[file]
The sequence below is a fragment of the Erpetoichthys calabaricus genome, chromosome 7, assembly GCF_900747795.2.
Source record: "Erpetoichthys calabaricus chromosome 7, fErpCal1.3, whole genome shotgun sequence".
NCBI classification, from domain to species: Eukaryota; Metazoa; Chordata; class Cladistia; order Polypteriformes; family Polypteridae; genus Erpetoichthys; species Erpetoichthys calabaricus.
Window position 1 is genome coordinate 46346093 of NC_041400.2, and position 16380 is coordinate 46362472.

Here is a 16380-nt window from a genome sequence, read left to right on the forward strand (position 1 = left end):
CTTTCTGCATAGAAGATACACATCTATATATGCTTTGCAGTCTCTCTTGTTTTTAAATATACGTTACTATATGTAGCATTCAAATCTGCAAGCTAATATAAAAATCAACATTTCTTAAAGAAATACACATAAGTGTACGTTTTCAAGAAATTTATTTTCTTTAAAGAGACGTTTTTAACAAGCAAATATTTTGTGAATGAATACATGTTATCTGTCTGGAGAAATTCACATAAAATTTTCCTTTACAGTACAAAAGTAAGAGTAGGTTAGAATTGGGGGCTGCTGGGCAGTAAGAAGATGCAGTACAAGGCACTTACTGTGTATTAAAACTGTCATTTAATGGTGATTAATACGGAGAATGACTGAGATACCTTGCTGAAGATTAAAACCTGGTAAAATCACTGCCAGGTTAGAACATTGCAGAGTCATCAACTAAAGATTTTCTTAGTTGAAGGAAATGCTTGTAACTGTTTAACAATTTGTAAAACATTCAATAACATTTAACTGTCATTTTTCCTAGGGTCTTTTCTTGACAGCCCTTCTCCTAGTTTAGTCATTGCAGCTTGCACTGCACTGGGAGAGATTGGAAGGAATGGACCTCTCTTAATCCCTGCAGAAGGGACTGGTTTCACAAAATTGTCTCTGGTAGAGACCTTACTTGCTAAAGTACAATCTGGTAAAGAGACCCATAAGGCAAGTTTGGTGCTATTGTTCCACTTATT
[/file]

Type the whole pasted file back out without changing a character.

The sequence below is a fragment of the Erpetoichthys calabaricus genome, chromosome 7, assembly GCF_900747795.2.
Source record: "Erpetoichthys calabaricus chromosome 7, fErpCal1.3, whole genome shotgun sequence".
NCBI classification, from domain to species: Eukaryota; Metazoa; Chordata; class Cladistia; order Polypteriformes; family Polypteridae; genus Erpetoichthys; species Erpetoichthys calabaricus.
Window position 1 is genome coordinate 46346093 of NC_041400.2, and position 16380 is coordinate 46362472.

Here is a 16380-nt window from a genome sequence, read left to right on the forward strand (position 1 = left end):
CTTTCTGCATAGAAGATACACATCTATATATGCTTTGCAGTCTCTCTTGTTTTTAAATATACGTTACTATATGTAGCATTCAAATCTGCAAGCTAATATAAAAATCAACATTTCTTAAAGAAATACACATAAGTGTACGTTTTCAAGAAATTTATTTTCTTTAAAGAGACGTTTTTAACAAGCAAATATTTTGTGAATGAATACATGTTATCTGTCTGGAGAAATTCACATAAAATTTTCCTTTACAGTACAAAAGTAAGAGTAGGTTAGAATTGGGGGCTGCTGGGCAGTAAGAAGATGCAGTACAAGGCACTTACTGTGTATTAAAACTGTCATTTAATGGTGATTAATACGGAGAATGACTGAGATACCTTGCTGAAGATTAAAACCTGGTAAAATCACTGCCAGGTTAGAACATTGCAGAGTCATCAACTAAAGATTTTCTTAGTTGAAGGAAATGCTTGTAACTGTTTAACAATTTGTAAAACATTCAATAACATTTAACTGTCATTTTTCCTAGGGTCTTTTCTTGACAGCCCTTCTCCTAGTTTAGTCATTGCAGCTTGCACTGCACTGGGAGAGATTGGAAGGAATGGACCTCTCTTAATCCCTGCAGAAGGGACTGGTTTCACAAAATTGTCTCTGGTAGAGACCTTACTTGCTAAAGTACAATCTGGTAAAGAGACCCATAAGGCAAGTTTGGTGCTATTGTTCCACTTATT